Timur was a patron of the arts and is Uzbekistan’s national hero (much like Manas in Kyrgyzstan) and along with his grandson Ulugbek the city became known as a rich centre of learning. 

The Registan (‘sandy square’) was the centre of cultural life during his reign with the complex incorporating a number of Medressas and a huge bazar which once filled the open space between the buildings. 

Despite the buildings having been thoroughly restored, unfortunately it’s hard to get a sense of what it must have been like to leave the hectic market square and enter the cool quiet solitude of the Medressas because most of the classrooms and tree lined courtyards are jam packed with souvenir stalls. It feels a little sterile.

Nevertheless, the buildings are impressive with their intricate tiled exteriors, gold plated domes and carved wooden doors. 

Next up we head down to the Bibi-Khanym Mosque and then end the day with a walk to the collection of mausoleums at the Shah i-Zinda complex. 

Outside the mausoleum  a sheep is being butchered in the courtyard. 

The avenue of tombs boast some of the richest tiling in the Muslim world and its gem is the tomb of Qusam ibn-Abbas, a cousin of the prophet Mohammad and where we were able to sit and listen to a qari recite live recitation of the Quran.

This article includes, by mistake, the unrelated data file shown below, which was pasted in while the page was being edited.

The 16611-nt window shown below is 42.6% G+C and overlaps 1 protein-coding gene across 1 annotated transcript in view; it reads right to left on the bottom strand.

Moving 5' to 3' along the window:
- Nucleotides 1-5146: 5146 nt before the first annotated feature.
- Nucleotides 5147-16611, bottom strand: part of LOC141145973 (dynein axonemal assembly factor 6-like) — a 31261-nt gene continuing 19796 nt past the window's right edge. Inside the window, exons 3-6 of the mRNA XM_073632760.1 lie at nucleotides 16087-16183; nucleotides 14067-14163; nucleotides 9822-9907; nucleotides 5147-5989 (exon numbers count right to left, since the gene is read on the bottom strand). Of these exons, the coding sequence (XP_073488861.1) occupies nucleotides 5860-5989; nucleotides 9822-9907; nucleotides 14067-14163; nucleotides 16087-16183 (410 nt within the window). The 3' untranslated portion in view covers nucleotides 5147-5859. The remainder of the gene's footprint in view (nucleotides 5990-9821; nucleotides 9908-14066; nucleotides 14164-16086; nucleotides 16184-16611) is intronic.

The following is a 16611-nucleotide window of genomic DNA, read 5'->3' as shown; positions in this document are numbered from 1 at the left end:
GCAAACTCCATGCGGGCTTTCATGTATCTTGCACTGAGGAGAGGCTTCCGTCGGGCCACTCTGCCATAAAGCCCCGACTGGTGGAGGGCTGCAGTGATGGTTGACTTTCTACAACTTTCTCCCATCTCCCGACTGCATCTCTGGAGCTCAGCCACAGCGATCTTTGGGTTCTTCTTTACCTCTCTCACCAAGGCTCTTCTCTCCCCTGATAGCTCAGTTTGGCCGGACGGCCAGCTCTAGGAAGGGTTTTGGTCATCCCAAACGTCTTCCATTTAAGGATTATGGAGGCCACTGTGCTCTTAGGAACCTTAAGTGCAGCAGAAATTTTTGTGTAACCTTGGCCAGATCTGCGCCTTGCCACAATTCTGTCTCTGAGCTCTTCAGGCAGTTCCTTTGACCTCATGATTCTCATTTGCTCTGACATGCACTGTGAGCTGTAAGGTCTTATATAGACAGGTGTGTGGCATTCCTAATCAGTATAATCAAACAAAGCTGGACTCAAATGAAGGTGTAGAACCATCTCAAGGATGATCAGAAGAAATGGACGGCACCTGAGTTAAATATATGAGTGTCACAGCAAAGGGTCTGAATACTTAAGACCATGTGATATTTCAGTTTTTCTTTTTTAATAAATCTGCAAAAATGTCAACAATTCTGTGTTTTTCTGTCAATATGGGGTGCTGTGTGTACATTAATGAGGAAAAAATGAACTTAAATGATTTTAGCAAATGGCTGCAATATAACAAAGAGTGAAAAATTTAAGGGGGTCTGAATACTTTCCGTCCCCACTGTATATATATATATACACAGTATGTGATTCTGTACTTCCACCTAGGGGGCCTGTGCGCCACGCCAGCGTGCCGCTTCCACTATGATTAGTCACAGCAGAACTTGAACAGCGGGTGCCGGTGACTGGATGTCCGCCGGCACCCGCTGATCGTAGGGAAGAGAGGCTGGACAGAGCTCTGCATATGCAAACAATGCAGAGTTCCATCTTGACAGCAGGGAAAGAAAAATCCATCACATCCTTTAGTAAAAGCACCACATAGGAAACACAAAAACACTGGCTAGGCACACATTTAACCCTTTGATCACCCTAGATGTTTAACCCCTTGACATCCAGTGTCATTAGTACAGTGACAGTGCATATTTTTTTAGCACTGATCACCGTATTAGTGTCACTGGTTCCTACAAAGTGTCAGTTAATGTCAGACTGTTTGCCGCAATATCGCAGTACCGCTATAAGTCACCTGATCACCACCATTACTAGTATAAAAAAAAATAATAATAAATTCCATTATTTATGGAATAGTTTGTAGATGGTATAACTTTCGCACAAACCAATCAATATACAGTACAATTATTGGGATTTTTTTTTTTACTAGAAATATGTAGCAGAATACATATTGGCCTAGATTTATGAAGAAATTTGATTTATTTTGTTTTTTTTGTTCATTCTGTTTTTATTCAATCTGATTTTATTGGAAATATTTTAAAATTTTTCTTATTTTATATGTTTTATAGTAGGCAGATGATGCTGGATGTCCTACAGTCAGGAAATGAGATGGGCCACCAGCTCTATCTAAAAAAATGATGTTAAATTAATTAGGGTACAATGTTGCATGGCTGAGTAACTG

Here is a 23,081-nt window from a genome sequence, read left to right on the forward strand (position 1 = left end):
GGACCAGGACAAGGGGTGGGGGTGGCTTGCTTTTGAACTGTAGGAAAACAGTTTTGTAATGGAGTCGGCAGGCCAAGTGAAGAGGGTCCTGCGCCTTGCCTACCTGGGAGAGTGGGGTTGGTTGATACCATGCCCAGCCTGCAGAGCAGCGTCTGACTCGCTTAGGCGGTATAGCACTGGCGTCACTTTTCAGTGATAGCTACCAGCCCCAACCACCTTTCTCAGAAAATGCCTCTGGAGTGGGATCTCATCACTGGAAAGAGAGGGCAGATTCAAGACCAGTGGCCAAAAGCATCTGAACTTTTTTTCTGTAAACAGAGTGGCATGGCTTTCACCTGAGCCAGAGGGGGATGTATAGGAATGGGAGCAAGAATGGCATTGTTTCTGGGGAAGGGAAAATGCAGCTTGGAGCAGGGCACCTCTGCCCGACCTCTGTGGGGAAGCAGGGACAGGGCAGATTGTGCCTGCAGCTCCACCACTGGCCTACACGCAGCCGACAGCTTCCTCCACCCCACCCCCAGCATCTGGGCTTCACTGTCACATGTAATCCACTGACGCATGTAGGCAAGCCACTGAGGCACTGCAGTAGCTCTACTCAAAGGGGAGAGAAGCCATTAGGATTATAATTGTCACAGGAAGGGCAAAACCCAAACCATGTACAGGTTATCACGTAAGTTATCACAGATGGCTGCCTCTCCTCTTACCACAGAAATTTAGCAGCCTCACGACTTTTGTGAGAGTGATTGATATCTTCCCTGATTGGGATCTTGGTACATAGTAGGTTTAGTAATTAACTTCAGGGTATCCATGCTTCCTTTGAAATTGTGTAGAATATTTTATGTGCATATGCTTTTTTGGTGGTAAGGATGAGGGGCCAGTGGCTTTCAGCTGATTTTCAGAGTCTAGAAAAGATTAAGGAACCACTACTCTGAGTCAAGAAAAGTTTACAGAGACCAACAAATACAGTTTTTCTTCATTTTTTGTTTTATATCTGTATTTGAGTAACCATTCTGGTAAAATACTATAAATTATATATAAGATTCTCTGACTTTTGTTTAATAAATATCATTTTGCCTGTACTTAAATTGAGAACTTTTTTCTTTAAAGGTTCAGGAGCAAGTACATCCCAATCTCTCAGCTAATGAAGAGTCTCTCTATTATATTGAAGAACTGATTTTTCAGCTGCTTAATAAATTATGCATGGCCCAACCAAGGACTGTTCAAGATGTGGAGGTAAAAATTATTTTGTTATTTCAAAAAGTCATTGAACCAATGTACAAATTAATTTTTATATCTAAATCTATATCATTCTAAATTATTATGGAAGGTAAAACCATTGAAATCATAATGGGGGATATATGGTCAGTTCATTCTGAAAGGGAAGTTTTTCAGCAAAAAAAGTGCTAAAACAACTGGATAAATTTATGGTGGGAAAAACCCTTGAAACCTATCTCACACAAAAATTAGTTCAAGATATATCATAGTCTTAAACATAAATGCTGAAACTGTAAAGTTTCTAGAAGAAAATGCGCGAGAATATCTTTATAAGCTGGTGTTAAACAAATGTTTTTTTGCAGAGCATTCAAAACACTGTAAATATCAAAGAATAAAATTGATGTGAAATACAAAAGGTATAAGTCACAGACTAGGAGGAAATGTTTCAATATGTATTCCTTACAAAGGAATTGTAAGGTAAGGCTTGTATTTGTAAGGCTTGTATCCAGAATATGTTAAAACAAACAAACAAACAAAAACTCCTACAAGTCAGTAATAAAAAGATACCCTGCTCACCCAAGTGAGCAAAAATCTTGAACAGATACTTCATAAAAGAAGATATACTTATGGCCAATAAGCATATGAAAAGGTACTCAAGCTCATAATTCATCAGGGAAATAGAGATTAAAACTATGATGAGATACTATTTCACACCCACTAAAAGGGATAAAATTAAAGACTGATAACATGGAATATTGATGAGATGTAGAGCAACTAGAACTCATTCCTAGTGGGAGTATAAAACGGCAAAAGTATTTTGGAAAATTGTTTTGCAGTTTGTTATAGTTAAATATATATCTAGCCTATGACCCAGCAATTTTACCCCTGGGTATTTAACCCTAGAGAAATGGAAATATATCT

Inside one of the crypts

Surrounding the tombs is a huge graveyard where hundreds of other important Uzbeks are buried. 

After some sightseeing we were in need of more local currency.

Uzbekistan suffers from high inflation and nobody, not even locals, take money from ATMs because the official exchange rate set by the banks is woefully low. 

Everyone uses the black market and runs a cash economy and most hotels and shop owners will be happy to exchange. 

We spent a fun two hours haggling for the best rate at the bazar. The whole system is pretty hilarious with guys obviously running ‘patches’ – so there is no point in trying to get a better rate with the guy standing two doors down because they will likely be working for the same conglomerate. 

The exchange rate is roughly $1 = 6250s but due to inflation no notes bigger than 5000 exist and there’s not a lot of those around either so you largely get stacks of 1000s.

We were changing three $100 bills. This is the stack of notes we got back… 

Because it’s the black market we were careful to count the stacks before handing over the dollars and boy, the guys tried every trick in the book to confuse us. They were really friendly too and once we were happy we’d got the right amount we headed off with our wads of notes feeling like gangsters! 

The next day we bumped into a fellow cyclist, Jean from New Zealand, who we had met briefly outside the Turkmenistan embassy in Dushanbe. She was heading off at the same time as us towards Bukhara so we planned to set off together. Here we are outside The Registan ready to go!

Leave a Reply

Fill in your details below or click an icon to log in: Logo

You are commenting using your account. Log Out /  Change )

Facebook photo

You are commenting using your Facebook account. Log Out /  Change )

Connecting to %s